Bob Brand’s professional background in the entertainment industry reflects over thirty years of critical skills that determined the success of a multiplicity of projects in television, film, sports, commercials, music videos, documentaries and marketing. These skills including, but not limited to, the design, production, direction, marketing and business affairs of almost all of the projects he has been involved with did, in fact, contribute to their success.
Brand began his career in the mailroom of the William Morris Agency where within five years he headed the feature film packaging department. His responsibilities included negotiating domestic and foreign distribution deals between his producer clients and all major film studios. At William Morris he also represented major directing talent including William Friedkin and Bernardo Bertolucci as well as the National Film Board of Canada’s entire film library.
After eight years at William Morris, Bob accepted a senior executive position at Norman Lear’s company, T.A.T., to head up feature film development where he put into development two major feature projects, one based on H.G. Wells “The Man Who Could Work Miracles,” with Paramount, and the comedy “Easy And Hard Ways Out,” with Robert Altman to direct and Peter Falk to star for Warner Brothers. At that time the company had six television series on the networks plus ‘Mary Hartman, Mary Hartman” in syndication, so Bob was, in fact, in charge of all film development and production.
After four years at T.A.T., Bob accepted an offer to become a senior vice president at MGM where, among many projects, he advised on the TV distribution agreement for the broadcast rights of “Gone With the Wind” to CBS for $35 million.
After several years as a senior executive at various companies, Bob launched his own production company, BrandUSA, to design and produce a variety of different projects, meeting Matt Levine in the mid 80s. They included:
- the historic first sports music video for the NBA in a cross promotion with Universal Pictures to attract a teenage audience for the League and MCA, Universal’s record division, featuring the New Edition, his first collaboration with Levine. Brand negotiated the unprecedented initiative with Irving Azoff, MCA’s visionary president.
- Bob was also retained by the Harlem Globetrotters to present them in a new and unique light to promote all of their live events world-wide. In order to accomplish this, he conceived, wrote, produced and directed a music video with a new rock arrangement of “Sweet Georgia Brown,” their iconic theme song, introducing the first woman Globetrotter, Lynette Woodard, Captain of the U.S. Olympic gold-winning basketball team. Bob cast Academy Award-winning actor, Louis Gossett, Jr. to host a documentary called “Sixty Years of Magic: The History of the Harlem Globetrotters,” and three 30-second commercials — all of which combined to promote their world tour which generated their highest grossing revenues world-wide.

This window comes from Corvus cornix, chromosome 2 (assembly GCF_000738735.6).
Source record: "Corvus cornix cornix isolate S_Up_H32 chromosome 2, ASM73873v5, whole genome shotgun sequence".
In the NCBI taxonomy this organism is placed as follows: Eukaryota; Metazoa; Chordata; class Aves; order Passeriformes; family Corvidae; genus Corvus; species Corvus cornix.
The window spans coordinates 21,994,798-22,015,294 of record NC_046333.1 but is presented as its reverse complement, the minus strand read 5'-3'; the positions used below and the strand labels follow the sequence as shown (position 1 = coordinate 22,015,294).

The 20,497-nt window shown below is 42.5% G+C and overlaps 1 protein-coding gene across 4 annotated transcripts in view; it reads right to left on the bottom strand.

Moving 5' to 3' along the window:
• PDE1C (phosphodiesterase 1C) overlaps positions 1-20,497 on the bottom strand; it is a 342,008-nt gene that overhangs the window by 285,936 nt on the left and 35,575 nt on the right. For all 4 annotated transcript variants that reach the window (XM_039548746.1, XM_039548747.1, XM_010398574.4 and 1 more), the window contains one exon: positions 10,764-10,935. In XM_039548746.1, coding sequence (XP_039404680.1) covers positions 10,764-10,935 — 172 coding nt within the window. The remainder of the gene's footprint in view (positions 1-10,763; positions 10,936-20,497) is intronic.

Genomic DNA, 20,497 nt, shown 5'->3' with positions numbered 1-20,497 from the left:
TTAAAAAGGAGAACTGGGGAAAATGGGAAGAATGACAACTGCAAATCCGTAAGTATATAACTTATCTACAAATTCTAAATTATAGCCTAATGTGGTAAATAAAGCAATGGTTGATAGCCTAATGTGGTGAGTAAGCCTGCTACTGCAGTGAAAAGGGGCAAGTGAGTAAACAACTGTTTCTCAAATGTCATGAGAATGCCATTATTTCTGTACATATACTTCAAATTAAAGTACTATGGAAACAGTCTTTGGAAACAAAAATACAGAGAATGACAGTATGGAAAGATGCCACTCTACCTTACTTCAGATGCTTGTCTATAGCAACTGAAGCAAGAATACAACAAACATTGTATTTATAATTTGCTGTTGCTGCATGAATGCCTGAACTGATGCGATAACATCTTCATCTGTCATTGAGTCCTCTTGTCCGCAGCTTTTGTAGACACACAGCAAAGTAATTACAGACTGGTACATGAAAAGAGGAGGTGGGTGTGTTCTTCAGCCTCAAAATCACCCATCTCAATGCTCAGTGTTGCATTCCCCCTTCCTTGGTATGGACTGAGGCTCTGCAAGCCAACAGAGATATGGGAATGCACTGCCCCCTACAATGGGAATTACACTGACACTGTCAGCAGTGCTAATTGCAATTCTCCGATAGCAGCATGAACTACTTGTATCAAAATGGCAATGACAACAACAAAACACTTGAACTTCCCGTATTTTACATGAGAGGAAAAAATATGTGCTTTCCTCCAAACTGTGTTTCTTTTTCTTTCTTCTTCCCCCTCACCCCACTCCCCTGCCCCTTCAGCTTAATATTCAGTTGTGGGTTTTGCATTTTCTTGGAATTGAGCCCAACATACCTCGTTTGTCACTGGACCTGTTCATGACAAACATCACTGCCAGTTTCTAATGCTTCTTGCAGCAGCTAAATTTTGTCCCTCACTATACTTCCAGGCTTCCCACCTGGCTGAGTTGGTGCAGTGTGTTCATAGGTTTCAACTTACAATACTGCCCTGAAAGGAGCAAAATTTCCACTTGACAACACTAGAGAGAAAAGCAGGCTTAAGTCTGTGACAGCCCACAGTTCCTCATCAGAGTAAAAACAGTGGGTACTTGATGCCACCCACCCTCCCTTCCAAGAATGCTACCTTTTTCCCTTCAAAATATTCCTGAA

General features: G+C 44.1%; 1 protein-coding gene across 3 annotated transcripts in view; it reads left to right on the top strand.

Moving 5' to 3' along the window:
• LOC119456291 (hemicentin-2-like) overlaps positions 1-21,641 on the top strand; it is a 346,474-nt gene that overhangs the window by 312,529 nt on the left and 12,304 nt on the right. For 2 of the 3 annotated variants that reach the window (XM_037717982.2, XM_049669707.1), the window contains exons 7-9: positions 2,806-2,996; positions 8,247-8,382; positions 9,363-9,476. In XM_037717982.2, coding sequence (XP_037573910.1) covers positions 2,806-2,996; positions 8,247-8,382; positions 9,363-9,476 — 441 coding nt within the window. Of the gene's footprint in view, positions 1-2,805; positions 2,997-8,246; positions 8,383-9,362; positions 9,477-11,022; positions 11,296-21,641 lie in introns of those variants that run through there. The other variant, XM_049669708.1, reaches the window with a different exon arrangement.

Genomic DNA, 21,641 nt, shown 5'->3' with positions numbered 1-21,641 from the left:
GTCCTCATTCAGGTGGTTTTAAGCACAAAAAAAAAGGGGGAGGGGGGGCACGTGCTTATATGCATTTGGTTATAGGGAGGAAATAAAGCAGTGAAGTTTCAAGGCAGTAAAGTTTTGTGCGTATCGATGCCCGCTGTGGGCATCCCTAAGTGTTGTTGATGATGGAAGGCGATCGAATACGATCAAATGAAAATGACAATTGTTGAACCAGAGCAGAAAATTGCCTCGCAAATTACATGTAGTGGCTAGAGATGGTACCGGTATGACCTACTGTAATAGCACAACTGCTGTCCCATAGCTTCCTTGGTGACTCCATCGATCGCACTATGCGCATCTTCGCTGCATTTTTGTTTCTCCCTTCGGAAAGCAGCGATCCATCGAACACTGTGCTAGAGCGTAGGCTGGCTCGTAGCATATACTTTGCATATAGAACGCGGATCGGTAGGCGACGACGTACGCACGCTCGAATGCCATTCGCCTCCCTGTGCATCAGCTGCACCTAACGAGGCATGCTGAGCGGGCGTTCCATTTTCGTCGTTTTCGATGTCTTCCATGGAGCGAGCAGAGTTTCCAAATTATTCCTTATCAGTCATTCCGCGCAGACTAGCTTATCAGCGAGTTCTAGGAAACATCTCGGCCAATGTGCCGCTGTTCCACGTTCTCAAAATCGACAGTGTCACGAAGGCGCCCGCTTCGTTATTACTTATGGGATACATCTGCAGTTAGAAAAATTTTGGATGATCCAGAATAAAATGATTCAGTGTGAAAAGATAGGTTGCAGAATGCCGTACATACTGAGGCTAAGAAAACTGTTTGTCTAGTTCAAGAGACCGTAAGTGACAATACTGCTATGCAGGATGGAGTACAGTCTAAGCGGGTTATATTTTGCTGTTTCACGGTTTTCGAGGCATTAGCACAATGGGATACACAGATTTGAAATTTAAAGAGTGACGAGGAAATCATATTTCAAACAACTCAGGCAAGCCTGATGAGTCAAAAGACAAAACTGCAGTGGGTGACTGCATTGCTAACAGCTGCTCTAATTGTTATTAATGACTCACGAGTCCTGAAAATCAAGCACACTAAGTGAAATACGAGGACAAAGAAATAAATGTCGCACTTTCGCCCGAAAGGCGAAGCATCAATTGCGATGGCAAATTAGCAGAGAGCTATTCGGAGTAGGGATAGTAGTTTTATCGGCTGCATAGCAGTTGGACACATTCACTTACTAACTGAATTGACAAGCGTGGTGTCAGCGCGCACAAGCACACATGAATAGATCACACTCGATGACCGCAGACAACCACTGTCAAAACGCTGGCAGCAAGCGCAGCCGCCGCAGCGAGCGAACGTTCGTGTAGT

- Separately, NBA Commissioner David Stern asked Bob to design and produce as a live event the “Fiftieth Anniversary Celebration” of the NBA which included the fifty best players in NBA in history. The celebration also included a staged multi-media program called “The Fifty Year History of the NBA in Fifteen Minutes” with laser animation graphics, historical and current video of the NBA, narration and original music .
- For the San Jose Sharks, commissioned by Matt Levine, designed and produced the franchise’s inaugural season’s Opening Week at the Cow Palace. Designed laser animation introduction of Sharks logo, broadcast across North America
- For the San Jose Sharks, commissioned by Matt Levine, Bob designed, produced and directed the franchise’s inaugural season’s Opening Week at the Cow Palace, which entailed four separate opening nights. The shows included laser animation to bring the Sharks logo to life; it was broadcast across North America when evening news broadcasts picked it up and ESPN selected it as the “hockey play of the week.” The ensuing global excitement around the Sharks logo and new-to-hockey color array led to more merchandise being sold at retail in its inaugural year than the highly popular Michael Jordan-led Chicago Bulls or the Oakland Raiders.
- Two years later, for the Sharks at its new arena (now the SAP Center at San Jose), Bob was commissioned by Matt Levine to design, produce and direct Opening Night at the then-designated San Jose Arena, including design of the Shark Head tunnel, fabricated by a Disney contractor, the first major team entranceway in the NHL and still being used for the pleasure of the fans for the last 20 years.
- At the Salt Lake Winter Olympics Opening and Closing Ceremonies, Bob served as senior executive in charge of all business affairs and successfully negotiated approximately 275 contracts.
- For Mayor Bloomberg, the City of New York and the International Olympic Committee, produced an event having Nadia Comenici fly from the top of the Nasdaq building at night to a stage on Times Square in less than 20 seconds, carrying a flaming Olympic Torch. The project was produced in six days.
Brand’s work with Matt Levine has also included trade show programming strategy, booth conceptualization and production and a two-year collaboration with Strikeforce MMA advising on business, rights distribution and marketing issues.